But, largely because U.S. audiences (and television networks) only care about ski racing when it’s the Olympics, most people watching from the U.S. don’t see it that way. And because of all the pressure put on the Olympics for any athlete, but especially U.S. skiers, and especially U.S. skiers as confident and famous as Vonn, they didn’t see Vonn’s performance that way, either.
Vonn’s medal, despite media predictions and her own assertions of confidence, was never in the bag. That’s not only because of her age, which made her the oldest woman to ever win an Olympic medal in ski racing, but her injuries: Remember, this was the season she had that crash at Lake Louise and underwent surgery. And, of course, it’s because no medal is ever in the bag for any racer, no matter how talented. In fact, along with Julia Mancuso, who won silver in 2010, Vonn is the only U.S. woman to have medalled in the Olympic downhill since Picabo Street in 1994.
Meh, said the world.
“Lindsey Vonn misses gold but remains the most human of champions,” read one headline. (Medal? What medal?). USA Today went with the snarkier headline, “Skier Lindsey Vonn leaves the 2018 Winter Olympics with lots of tweets but just one medal.” That story featured a particularly telling quote by one observer: “It’s great skiing, but it reminds me of something that Buddy Werner [a U.S. racer in the 1950s and ’60s] used to say. He said there’s two places in the race, first and last, and I only want one of them.” The critic? Vonn’s own father.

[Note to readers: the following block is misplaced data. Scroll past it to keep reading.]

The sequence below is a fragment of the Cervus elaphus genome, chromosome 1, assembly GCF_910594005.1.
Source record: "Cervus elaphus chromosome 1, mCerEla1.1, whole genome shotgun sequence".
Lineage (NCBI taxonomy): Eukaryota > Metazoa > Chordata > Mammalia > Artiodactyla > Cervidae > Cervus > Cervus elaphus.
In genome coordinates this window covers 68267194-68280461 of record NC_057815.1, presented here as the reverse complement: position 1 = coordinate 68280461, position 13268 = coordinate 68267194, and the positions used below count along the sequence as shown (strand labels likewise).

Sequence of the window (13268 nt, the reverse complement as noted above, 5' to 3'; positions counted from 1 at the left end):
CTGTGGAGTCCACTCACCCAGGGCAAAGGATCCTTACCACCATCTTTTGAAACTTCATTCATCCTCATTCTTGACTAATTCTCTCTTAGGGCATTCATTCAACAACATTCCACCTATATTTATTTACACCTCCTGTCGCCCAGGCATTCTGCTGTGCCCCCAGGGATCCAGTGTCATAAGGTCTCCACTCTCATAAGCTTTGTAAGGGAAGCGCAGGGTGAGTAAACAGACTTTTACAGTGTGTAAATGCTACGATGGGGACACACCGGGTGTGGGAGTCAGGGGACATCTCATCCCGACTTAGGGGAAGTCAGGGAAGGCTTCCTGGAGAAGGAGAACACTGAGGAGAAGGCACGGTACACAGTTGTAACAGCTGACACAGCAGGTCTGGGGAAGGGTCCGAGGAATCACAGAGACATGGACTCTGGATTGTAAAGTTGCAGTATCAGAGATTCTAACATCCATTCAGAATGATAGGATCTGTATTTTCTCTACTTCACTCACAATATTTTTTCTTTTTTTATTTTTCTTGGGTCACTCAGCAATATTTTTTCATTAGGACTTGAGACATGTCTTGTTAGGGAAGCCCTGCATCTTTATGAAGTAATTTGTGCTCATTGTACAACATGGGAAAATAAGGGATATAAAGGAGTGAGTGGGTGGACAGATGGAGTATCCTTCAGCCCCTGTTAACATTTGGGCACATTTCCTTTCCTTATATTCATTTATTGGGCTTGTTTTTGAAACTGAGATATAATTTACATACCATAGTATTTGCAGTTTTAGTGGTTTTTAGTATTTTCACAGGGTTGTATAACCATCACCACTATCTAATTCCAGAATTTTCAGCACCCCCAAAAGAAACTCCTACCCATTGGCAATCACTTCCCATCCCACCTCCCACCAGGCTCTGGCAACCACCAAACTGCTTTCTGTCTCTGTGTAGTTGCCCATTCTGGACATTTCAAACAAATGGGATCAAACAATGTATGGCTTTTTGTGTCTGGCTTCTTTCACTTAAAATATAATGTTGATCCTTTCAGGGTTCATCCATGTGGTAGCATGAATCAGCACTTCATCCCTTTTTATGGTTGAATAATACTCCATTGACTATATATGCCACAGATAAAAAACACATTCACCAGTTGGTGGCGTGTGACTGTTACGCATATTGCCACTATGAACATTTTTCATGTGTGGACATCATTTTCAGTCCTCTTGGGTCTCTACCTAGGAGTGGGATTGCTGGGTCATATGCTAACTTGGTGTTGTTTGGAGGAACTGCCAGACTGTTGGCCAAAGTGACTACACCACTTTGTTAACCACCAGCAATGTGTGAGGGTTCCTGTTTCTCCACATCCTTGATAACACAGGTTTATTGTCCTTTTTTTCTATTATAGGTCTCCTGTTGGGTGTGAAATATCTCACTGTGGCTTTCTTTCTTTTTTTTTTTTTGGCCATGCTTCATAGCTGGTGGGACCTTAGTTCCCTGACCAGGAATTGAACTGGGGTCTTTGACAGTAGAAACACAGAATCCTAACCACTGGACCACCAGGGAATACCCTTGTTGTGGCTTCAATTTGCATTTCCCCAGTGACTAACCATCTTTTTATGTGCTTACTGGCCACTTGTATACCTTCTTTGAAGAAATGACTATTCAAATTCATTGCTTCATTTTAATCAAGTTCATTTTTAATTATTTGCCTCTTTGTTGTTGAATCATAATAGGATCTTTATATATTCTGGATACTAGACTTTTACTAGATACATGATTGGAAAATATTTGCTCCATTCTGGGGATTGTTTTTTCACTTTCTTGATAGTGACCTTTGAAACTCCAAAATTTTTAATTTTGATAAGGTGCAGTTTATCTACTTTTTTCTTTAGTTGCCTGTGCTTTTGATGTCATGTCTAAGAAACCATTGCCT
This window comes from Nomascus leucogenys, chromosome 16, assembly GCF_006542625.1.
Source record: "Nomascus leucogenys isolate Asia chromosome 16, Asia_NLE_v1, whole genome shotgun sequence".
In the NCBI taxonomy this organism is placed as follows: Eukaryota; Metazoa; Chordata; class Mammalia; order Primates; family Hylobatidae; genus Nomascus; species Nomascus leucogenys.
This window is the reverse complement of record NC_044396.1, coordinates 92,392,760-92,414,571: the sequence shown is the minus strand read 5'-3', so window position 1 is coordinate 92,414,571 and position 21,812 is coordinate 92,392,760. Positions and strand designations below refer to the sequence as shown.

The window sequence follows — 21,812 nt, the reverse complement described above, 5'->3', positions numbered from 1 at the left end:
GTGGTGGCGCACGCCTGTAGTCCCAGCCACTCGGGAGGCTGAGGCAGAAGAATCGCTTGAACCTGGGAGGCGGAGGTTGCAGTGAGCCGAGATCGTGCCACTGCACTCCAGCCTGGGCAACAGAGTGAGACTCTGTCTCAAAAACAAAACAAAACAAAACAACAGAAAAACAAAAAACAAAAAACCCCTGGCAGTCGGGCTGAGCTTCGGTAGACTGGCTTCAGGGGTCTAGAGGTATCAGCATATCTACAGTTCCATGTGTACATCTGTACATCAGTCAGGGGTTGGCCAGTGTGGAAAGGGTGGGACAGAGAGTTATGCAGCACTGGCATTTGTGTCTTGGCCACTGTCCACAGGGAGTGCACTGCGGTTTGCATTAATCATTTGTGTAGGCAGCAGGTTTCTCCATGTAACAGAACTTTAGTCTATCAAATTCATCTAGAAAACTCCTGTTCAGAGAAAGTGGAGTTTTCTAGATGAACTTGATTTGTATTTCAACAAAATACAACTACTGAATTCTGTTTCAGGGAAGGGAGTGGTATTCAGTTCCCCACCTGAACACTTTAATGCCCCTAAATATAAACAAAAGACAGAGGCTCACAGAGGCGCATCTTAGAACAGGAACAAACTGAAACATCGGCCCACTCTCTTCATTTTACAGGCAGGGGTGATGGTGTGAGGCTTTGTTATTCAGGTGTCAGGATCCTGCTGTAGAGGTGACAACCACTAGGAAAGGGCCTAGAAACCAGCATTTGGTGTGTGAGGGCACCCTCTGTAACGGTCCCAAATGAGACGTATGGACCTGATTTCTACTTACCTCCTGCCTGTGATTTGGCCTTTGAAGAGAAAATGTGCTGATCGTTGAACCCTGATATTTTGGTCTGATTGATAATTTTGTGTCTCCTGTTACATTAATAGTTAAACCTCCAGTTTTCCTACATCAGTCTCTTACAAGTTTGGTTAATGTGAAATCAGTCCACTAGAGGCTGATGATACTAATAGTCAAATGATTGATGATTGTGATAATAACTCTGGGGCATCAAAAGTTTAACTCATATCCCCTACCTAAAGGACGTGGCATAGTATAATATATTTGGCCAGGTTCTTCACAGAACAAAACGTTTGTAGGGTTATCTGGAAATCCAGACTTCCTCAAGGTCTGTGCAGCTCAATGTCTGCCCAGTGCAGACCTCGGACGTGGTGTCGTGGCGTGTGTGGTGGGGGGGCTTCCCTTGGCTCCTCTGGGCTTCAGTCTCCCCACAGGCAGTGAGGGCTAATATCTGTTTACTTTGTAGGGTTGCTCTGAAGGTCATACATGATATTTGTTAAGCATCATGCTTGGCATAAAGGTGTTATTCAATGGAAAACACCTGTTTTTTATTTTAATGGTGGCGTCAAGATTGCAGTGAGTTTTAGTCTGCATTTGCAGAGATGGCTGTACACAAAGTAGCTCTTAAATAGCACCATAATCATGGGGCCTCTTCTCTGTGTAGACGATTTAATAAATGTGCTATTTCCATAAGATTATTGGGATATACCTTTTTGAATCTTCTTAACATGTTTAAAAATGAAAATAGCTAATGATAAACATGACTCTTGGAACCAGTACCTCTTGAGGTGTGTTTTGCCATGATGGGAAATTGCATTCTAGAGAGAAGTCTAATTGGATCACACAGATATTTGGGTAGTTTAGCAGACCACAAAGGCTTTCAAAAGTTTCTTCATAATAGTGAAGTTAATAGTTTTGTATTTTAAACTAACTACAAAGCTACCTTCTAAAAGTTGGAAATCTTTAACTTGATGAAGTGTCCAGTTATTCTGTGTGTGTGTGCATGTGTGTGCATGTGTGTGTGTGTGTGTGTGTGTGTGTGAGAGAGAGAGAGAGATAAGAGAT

I first met Vonn long before I started reporting on ski racing. It was 2002, two years before her first podium finish. My stepfather, who works in the ski industry, had managed to get us both an invite to dinner with Rossignol’s sponsored athletes in Park City.
She was Lindsey Kildow then. We sat next to each other. She’d just turned 18; I’d just turned 17. I distinctly remember her being slender, pretty, and, at least at that dinner, soft-spoken. She turned down the carrot cake that came for dessert, citing something about having to watch what she ate.
I wrote a local newspaper column back then, so details of that moment have survived. “She told me what it was like being on the race circuit—the glamour, the traveling, and the parties, but also the impossibility of seeing family or friends from home, of attending her own graduation, of dancing at her own prom,” I wrote. “She was the kind of girl I’d be friends with.” So much so, in fact, that we traded email addresses at the end of the dinner and exchanged a couple of messages, long since lost along with my ancient Hotmail account.
Back then, before the celebrity, before the wins, before the records, Vonn was just another American girl with big dreams. At that point, she hadn’t yet cracked the top 20 on a World Cup finish. She was an excellent racer, of course. But so were the others. Now, more than anyone else, including any of the other supremely talented athletes that were sitting at that same table, she’s a household name, an alpine skiing legend—and someone who has put ski racing on the map for millions of Americans.
That’s an incredible achievement.
So not beating Stenmark’s record might stay with Vonn forever. But as she said herself in a November 2018 Youtube video, “I think people forget that I have 20 more wins than any other female in the history of ski racing. I don’t like tooting my own horn, but at the same time, I’ve got to be proud of what I’ve done. The record will not define me.”
I hope it won’t. Because there’s plenty else to celebrate. Including, last but not least, that green light, final podium, and that huge smile.